MARINE CORPS BASE CAMP PENDLETON, Calif. -- "Hanging on Gun 4. Fire in the hole!"
Fingers burrow deep into ears, jaws clench tightly, and faces contort in anticipation. A hand releases its grip on the mortar round. A bone-rattling explosion erupts from an upward-pointing iron tube known as a M252 81mm Medium Extended Range Mortar.
The Marines and Sailors of 81mm Mortar Platoon, Battalion Landing Team 1/1, 15th Marine Expeditionary Unit, launch projectiles down-range with a chant. "Steel rain, steel rain. Death from above! From No Love with no love!"
A mortarman grasps another high explosive round and slips it in the tube's now smoking mouth. Once again the gunner sounds his warning. The round swiftly slides toward the firing pin in the bottom of the tube. Another deafening boom sends a shock wave through the crew. The gun line is reining terror onto an impact area some 5,000 meters away.
The section leader calls down the line, "End of fire mission. Let's get moving!"
Crews scurry to disassemble their weapon systems. Firing tubes, base plates, bipods and remaining rounds are loaded into HMMWVs. Each complete system weighs a bulky 90 pounds, and each round adds at least another 15 pounds to the load.
Mortarmen lug their weary bodies onto the trucks as well. Each team clings to their weapons and gear while bounding over rutted roads of northern Camp Pendleton. Dust kicked-up by the convoy sticks to the Marines' sweat and covers everything except a thick gunpowder odor, which will remain long after training ends.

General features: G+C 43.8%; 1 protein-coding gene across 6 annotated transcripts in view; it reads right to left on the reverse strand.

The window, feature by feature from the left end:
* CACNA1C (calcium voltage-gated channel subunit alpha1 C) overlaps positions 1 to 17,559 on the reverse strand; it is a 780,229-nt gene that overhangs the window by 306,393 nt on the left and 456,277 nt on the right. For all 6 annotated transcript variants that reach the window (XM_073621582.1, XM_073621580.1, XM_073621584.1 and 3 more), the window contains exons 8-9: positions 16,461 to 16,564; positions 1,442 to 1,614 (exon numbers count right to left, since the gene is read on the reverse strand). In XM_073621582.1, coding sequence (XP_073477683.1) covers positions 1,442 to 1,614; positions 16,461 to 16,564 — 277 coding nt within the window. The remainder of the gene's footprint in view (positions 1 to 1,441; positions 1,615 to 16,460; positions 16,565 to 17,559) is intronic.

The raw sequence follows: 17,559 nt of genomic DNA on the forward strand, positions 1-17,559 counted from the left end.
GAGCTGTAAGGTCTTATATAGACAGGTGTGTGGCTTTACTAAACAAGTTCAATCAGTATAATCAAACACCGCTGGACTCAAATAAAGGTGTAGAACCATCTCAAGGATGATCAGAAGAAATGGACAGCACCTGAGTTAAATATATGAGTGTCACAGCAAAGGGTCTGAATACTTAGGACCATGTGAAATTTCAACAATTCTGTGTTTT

They await another fire mission. When the call comes, the platoon is ready to spring into action -- laying down "steel rain" and providing indirect fire in support of their brothers at arms.
Each gun's ability to put more than 30 rounds on a target nearly 6,000 meters away is why support from a mortar platoon is a valuable asset to rifle platoons. Enemy convoys, fortified areas and hostile forces as a whole stand in peril when mortars are on the scene.
The platoon, whose radio call sign and nickname is "No Love," practiced conducting "hip shoots" during Composite Training Underway Exercise here May 3-6, 2001. The mortarmen continuously move from one firing position to another providing simulated support to rifle platoons on the move.
"This is how we'd be used in actual combat situations," explained Gunnery Sgt. Eddie Lozano, a field artillery direction chief and No Love's platoon sergeant. "We're hauling down roads, stopping when fire support is needed, and clearing the way for the line units. We can set-up and get our first round off within a minute or two. That is what mortars is all about - mobile, fast, accurate and deadly. We are the MEU's hip pocket artillery."
The platoon, which took top honors in the 1st Marine Regiment as a mortar platoon, knows each exercise prepares them for the 1st Marine Division mortar competition in July.
"This exercise had intensity. We were breathing hard, and our blood was pumping - that's realistic training," Lozano told his troops. "This wasn't shooting over and over from a static position. That serves a purpose too, but this gives us the realism we need to get to the next level."
For more information, articles and photos on the 15th MEU, visit http://www.usmc.mil/15meu